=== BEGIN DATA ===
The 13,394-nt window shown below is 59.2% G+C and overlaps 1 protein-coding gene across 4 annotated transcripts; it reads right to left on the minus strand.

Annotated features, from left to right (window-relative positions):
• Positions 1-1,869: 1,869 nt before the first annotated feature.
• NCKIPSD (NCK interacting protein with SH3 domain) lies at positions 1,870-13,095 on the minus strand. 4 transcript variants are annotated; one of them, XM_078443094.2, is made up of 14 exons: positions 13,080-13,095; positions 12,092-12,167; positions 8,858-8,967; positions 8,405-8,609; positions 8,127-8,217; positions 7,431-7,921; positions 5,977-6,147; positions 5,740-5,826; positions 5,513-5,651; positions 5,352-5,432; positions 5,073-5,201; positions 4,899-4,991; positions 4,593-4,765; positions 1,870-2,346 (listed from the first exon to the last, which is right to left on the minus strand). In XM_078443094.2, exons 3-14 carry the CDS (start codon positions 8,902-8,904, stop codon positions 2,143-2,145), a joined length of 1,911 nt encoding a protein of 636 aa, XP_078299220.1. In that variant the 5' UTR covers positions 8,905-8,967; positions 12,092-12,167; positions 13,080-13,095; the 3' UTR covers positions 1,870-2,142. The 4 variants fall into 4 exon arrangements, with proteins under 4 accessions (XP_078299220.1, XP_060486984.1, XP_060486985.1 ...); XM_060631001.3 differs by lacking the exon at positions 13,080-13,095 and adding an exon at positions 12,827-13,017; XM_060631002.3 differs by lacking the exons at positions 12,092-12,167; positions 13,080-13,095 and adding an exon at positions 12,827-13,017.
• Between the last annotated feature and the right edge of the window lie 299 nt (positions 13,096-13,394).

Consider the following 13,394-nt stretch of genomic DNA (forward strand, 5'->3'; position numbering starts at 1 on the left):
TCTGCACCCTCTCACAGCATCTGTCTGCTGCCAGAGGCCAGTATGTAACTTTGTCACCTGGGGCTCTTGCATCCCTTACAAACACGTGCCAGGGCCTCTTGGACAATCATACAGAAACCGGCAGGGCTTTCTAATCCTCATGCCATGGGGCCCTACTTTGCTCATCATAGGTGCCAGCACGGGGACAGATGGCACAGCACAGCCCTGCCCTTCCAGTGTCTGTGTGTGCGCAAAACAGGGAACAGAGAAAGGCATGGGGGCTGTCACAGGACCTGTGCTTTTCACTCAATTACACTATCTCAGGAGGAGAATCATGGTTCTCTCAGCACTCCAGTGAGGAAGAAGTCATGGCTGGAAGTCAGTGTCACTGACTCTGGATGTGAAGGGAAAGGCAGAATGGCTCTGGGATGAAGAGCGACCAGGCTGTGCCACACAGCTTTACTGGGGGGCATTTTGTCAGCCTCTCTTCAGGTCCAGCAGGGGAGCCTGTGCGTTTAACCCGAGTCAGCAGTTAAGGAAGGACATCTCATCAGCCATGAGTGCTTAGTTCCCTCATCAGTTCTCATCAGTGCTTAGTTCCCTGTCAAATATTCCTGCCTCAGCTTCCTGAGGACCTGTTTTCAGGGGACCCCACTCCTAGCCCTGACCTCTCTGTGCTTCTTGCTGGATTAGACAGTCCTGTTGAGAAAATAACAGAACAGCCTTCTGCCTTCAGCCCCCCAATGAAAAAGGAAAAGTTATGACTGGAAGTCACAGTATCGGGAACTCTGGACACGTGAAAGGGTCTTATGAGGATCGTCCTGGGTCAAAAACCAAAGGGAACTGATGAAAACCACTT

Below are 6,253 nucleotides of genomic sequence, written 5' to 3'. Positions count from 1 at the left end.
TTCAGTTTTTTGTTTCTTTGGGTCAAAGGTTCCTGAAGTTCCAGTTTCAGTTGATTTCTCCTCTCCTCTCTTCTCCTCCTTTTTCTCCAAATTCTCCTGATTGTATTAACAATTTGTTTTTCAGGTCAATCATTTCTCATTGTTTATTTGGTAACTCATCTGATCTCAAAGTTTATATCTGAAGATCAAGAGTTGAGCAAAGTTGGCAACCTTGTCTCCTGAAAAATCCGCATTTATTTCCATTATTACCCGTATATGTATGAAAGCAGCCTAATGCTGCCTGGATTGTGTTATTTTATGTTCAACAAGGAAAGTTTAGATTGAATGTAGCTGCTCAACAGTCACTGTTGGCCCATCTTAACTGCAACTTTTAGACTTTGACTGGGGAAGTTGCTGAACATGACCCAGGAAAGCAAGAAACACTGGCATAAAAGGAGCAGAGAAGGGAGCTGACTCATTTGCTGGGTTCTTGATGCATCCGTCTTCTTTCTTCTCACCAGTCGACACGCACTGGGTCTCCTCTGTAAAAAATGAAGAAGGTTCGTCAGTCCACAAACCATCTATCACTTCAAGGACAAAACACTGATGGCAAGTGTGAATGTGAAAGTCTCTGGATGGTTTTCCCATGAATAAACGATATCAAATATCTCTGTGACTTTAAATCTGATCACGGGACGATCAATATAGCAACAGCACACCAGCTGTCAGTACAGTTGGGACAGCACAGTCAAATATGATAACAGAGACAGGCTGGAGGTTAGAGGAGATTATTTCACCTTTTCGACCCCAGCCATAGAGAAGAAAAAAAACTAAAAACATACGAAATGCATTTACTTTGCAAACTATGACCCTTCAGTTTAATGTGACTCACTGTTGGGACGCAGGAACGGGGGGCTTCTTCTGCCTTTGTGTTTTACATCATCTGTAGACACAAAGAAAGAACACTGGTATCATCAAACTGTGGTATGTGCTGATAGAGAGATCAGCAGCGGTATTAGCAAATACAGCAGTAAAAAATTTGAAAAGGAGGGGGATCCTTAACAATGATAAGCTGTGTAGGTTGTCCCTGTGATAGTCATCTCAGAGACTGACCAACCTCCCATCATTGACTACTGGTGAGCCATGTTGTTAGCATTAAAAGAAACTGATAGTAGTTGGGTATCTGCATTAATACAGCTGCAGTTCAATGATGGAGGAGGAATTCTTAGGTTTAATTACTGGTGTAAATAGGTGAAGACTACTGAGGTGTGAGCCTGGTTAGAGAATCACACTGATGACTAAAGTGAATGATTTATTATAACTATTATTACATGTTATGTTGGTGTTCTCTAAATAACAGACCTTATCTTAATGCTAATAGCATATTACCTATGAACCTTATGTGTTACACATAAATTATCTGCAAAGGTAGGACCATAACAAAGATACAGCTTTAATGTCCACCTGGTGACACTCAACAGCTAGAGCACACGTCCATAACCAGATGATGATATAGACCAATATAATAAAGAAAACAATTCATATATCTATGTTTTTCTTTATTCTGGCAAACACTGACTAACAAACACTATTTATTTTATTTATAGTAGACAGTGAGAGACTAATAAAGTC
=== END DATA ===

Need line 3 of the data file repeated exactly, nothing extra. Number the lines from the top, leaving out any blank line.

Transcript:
• Positions 1-1,869: 1,869 nt before the first annotated feature.